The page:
Journal of Management Inquiry 2015, Vol. 24(3) 322 –323 © The Author(s) 2015
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DOI: 10.1177/1056492615572539 jmi.sagepub.com
A Behavioral Theory of the Firm (Cyert & March, 1963) and behavioral theory in general as well as Jim March’s subsequent work in that tradition have many valuable lessons for current and future scholars, some more embedded in current work than others. I focus on just one aspect, relating to the importance of modesty and “little ideas” in scholarship. This is an aspect, or quality of Jim’s work has less to do with ‘just’ his written works, and more to do with his character and values and how his character is reflected and embedded in his scholarship. Linda pointed to the importance of the work spirit at
Carnegie; that, too, says a lot about the values Jim has.1
March’s work integrates the two sides of unification and disintegration that he himself (and others) has written about (March, 1991). Both, through explicit examples and by the conduct and content of his work, help us to renew the power of the field that he along with others helped create decades ago. He does this by the power of “little ideas.”
For example, take his (re)introduction of the concept of ambiguity in decision making (e.g., March, 1978, 2010). The concept of ambiguity itself has historical roots in decision theory and attempts to understand real uncertainty, and it was central to the concept of the “Ellsberg paradox” (Ellsberg, 1961). March (1978, 1994) uses the concept of ambiguity to explain the limitations of economic approaches such as game theory and expected utility theory, while at the same time builds an evolving framework for accommodating preferences under ambiguity, which is of interest to economics, psychology, and organization studies alike. By giving a new twist to an existing concept, he is able to draw important implications for understanding decision making with a constructive component (not just pointing to flaws in existing approaches). As was the case also with Behavioral Theory of the Firm (BTF; Cyert & March, 1963), this is done in a way to complement rather than to replace other theories, and to extend and enrich them to be more empirically valid.2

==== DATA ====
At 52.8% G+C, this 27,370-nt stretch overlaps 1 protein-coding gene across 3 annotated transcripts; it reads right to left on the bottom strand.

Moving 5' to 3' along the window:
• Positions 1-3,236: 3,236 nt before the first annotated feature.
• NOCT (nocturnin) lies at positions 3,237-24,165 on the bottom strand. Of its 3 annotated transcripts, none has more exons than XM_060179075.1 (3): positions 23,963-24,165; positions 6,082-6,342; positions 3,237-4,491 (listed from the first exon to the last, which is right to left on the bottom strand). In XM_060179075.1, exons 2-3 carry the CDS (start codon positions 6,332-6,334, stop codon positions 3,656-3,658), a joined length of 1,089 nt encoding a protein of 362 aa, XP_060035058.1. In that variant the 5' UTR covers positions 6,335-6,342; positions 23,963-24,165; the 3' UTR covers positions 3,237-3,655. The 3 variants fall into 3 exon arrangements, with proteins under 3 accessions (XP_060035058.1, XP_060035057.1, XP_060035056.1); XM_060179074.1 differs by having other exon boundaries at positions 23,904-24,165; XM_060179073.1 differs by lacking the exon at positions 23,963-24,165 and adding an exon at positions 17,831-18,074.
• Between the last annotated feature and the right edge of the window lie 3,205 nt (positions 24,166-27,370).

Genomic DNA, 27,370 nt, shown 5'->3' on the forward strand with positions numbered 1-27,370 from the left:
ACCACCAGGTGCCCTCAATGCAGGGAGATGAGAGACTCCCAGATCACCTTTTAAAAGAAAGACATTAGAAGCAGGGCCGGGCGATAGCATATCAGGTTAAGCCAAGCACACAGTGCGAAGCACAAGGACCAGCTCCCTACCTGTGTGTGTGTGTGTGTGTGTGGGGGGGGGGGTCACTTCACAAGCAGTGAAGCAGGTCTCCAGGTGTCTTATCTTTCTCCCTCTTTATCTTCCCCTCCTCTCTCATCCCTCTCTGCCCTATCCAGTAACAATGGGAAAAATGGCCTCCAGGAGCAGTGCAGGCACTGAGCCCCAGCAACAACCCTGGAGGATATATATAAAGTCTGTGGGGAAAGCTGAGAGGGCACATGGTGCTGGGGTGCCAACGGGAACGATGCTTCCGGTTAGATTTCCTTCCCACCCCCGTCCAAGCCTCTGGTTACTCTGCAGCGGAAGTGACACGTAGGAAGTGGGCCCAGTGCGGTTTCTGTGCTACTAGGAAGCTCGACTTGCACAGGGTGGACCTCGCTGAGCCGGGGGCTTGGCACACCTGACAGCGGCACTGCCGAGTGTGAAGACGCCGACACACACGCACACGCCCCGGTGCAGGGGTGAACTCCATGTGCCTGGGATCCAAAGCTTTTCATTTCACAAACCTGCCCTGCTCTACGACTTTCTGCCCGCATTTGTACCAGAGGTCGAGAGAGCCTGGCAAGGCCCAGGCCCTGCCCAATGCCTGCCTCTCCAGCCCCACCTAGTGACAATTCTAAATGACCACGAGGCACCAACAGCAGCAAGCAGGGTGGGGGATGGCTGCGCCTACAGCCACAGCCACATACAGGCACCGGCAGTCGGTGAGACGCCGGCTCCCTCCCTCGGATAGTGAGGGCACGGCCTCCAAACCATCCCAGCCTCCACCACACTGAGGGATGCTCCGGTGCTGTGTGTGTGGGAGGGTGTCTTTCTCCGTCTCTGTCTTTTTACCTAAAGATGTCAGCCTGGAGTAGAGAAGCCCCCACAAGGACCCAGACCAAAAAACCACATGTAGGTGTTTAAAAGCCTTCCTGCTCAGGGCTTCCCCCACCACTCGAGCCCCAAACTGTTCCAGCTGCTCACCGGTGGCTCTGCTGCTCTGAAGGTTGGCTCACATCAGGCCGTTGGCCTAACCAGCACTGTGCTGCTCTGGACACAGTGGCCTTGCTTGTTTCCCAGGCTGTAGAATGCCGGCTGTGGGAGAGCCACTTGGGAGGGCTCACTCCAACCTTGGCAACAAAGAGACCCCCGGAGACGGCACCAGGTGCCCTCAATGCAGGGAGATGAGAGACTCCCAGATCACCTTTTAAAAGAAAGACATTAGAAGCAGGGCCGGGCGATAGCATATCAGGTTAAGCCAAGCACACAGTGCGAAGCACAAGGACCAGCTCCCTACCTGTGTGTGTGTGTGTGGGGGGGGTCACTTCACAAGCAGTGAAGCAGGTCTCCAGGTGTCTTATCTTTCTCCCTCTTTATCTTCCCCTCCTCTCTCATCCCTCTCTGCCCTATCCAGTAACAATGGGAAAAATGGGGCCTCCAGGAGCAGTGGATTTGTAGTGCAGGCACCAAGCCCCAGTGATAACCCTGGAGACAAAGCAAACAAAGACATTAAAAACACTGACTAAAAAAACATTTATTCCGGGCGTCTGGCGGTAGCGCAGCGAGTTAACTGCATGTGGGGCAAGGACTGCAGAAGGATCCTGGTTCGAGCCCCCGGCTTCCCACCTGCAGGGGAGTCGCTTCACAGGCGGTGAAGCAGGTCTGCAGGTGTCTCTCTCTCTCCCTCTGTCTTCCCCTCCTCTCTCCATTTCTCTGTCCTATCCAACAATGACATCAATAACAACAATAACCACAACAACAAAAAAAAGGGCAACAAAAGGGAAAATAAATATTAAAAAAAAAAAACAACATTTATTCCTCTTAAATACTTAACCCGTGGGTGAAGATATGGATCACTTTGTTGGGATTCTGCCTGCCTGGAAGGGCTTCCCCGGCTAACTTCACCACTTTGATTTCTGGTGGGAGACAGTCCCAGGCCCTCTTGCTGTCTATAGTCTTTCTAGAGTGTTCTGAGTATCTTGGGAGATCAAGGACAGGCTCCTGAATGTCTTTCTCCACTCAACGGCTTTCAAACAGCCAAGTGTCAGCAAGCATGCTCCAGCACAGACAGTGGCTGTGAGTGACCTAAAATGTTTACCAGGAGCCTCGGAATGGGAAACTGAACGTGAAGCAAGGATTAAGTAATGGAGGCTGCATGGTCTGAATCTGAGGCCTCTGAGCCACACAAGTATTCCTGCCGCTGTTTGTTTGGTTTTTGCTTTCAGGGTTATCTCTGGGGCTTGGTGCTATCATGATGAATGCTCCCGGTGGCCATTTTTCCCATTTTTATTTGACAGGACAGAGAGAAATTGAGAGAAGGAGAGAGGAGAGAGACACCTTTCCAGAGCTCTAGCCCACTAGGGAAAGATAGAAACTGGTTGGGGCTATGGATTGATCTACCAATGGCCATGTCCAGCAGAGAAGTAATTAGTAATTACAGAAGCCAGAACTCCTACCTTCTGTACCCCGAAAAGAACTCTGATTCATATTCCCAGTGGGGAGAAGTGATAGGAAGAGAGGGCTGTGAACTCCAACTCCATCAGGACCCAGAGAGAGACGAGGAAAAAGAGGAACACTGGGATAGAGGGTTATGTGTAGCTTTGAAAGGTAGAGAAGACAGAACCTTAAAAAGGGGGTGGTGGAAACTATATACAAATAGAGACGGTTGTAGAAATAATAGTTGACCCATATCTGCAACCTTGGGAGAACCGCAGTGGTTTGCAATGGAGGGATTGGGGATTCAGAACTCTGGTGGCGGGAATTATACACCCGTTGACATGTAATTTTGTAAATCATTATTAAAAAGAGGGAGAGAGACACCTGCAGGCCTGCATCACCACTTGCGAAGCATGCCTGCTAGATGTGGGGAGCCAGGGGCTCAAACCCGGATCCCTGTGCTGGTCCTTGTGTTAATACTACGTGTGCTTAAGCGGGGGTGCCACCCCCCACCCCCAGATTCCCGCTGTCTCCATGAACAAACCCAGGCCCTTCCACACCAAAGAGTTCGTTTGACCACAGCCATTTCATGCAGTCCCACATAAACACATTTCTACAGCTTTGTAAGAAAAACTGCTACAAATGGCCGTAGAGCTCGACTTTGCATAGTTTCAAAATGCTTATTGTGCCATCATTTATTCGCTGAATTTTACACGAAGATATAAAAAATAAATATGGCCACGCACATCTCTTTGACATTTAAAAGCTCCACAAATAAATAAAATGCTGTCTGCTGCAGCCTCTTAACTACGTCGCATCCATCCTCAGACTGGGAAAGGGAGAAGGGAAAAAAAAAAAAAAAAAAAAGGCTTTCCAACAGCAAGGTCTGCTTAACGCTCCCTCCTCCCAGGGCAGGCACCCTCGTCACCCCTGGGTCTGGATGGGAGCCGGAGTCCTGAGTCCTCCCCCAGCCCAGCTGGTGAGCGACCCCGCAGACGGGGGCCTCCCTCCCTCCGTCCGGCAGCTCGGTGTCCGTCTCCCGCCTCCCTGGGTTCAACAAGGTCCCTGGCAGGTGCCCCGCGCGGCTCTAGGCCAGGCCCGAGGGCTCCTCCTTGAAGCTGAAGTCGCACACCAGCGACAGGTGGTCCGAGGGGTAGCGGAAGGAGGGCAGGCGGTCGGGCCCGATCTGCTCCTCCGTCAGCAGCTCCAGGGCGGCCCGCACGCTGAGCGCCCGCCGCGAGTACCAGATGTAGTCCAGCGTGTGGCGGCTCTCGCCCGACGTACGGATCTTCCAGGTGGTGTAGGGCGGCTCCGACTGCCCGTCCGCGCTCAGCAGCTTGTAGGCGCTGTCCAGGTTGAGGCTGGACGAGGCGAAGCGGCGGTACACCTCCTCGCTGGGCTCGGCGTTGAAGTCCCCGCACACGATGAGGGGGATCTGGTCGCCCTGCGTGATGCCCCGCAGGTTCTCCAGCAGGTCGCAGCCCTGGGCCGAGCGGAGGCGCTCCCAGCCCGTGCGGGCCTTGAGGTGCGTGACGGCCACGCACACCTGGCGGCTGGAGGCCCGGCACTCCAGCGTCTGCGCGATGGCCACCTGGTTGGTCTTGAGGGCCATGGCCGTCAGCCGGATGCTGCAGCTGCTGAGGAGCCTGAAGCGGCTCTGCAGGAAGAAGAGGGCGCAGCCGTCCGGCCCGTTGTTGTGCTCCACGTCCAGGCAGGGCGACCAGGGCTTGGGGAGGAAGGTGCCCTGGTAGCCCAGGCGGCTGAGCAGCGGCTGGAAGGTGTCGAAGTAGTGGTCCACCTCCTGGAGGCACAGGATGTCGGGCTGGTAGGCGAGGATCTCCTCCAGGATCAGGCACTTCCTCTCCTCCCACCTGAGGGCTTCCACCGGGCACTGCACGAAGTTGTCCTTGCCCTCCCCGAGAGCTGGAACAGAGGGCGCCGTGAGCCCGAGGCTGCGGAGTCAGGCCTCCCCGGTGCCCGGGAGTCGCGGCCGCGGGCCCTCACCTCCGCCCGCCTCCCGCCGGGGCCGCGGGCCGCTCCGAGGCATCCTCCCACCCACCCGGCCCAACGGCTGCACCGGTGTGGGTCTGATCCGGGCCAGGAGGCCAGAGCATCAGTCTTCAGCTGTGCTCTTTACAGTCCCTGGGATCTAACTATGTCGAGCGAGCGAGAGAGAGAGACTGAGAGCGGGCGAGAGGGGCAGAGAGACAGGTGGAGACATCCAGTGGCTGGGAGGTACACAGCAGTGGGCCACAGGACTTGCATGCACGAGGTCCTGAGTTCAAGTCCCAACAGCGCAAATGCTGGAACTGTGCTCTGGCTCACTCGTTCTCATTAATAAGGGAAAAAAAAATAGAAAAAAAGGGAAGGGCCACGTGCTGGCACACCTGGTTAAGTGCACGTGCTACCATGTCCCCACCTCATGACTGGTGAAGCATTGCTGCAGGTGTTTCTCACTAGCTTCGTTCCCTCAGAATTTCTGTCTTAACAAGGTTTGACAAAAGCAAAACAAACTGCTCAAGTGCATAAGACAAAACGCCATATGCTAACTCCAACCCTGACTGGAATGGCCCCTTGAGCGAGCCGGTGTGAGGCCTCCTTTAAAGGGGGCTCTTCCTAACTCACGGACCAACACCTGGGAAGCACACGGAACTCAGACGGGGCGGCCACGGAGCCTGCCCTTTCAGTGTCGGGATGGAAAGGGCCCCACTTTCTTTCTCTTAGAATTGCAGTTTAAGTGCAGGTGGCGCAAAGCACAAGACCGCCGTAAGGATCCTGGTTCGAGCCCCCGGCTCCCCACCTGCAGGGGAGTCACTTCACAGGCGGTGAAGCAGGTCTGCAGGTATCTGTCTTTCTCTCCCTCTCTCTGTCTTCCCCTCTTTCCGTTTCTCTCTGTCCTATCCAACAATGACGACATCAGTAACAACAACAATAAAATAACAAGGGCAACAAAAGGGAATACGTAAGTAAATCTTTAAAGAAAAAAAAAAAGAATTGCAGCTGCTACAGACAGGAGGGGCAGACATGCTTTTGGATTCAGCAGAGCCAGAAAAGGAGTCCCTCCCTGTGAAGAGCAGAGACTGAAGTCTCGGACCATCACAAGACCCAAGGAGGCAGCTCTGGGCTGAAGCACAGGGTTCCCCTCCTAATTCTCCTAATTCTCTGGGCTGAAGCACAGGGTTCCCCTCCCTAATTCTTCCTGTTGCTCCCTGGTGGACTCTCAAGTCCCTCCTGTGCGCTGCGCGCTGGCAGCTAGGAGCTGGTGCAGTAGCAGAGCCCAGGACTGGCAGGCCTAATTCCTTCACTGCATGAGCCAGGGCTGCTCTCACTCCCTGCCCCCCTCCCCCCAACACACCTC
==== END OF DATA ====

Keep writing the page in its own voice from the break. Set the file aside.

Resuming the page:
Similarly, with the introduction of the garbage-can metaphor (Cohen, March, & Olsen, 1972), one would not have to be a neo-postmodern-meta-deconstructivist to see plenty of potential theory-undermining implications of the idea that organizations are, to some extent, “organized anarchies,” and one could easily be tempted to engage in other interpretations of organizational behavior than the original metaphor contained. But to March and his co-authors of the original garbage-can argument, the argument was not so much a destruction of existing perspectives. The metaphor was used to point out limitations as well as potential of existing approaches, and then proceed to develop a new angle or two that might yield new insights into decision making (March, 1978, 1991; March & Olsen, 1995). Even in March’s empirical studies relating to ambiguity and garbage cans (March &